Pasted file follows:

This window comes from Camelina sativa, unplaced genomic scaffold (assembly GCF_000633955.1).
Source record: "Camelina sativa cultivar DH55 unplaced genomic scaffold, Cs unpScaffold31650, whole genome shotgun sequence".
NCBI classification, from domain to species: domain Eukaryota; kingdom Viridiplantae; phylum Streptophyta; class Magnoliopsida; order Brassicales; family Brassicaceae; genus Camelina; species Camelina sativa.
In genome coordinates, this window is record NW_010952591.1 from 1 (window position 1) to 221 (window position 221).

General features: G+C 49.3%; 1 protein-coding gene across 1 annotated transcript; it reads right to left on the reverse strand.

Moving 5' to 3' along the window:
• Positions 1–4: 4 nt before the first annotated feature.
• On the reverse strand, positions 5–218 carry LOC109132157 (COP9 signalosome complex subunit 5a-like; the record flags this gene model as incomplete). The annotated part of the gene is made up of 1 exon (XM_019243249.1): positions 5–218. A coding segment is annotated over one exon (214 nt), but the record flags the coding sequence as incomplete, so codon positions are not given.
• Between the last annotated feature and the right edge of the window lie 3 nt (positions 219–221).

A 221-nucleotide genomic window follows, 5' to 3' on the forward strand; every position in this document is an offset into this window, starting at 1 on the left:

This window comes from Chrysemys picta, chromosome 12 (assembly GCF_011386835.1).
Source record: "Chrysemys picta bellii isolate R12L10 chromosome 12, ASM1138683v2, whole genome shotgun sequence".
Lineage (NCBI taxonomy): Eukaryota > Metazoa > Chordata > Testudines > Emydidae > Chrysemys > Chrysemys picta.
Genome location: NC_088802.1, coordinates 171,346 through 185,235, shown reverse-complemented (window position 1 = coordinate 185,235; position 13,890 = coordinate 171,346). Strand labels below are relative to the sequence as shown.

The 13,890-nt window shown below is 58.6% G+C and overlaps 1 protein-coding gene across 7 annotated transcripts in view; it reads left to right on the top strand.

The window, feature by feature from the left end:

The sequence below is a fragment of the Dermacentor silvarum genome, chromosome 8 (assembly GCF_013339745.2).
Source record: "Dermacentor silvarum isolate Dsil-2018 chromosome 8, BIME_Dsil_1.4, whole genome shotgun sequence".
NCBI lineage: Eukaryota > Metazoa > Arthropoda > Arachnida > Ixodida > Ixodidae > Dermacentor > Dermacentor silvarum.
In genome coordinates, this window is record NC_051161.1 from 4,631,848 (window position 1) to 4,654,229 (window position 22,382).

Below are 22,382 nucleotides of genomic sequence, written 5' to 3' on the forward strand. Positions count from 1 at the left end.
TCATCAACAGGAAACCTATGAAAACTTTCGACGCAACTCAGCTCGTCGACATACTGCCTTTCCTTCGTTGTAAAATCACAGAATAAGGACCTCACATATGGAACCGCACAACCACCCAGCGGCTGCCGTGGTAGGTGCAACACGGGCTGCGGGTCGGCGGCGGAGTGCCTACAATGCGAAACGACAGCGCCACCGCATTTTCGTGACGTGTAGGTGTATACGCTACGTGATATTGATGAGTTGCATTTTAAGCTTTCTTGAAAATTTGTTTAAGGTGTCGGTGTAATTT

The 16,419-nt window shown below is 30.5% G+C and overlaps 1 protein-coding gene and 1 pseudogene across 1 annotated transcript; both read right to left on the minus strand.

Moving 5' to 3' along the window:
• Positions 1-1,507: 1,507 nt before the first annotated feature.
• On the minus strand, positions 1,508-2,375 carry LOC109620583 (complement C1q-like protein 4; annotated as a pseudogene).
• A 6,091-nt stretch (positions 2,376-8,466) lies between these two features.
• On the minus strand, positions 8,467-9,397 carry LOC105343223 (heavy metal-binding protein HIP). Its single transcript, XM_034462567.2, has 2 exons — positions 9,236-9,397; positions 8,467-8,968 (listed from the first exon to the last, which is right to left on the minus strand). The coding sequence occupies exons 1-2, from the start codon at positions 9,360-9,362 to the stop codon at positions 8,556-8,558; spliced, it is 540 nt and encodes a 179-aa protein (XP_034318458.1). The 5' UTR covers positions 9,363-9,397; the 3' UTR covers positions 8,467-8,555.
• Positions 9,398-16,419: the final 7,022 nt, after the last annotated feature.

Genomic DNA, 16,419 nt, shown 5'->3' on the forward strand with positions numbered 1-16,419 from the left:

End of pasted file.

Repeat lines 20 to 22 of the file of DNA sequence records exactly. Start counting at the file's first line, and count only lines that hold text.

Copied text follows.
In genome coordinates, this window is record NC_051161.1 from 4,631,848 (window position 1) to 4,654,229 (window position 22,382).

Below are 22,382 nucleotides of genomic sequence, written 5' to 3' on the forward strand. Positions count from 1 at the left end.
TCATCAACAGGAAACCTATGAAAACTTTCGACGCAACTCAGCTCGTCGACATACTGCCTTTCCTTCGTTGTAAAATCACAGAATAAGGACCTCACATATGGAACCGCACAACCACCCAGCGGCTGCCGTGGTAGGTGCAACACGGGCTGCGGGTCGGCGGCGGAGTGCCTACAATGCGAAACGACAGCGCCACCGCATTTTCGTGACGTGTAGGTGTATACGCTACGTGATATTGATGAGTTGCATTTTAAGCTTTCTTGAAAATTTGTTTAAGGTGTCGGTGTAATTT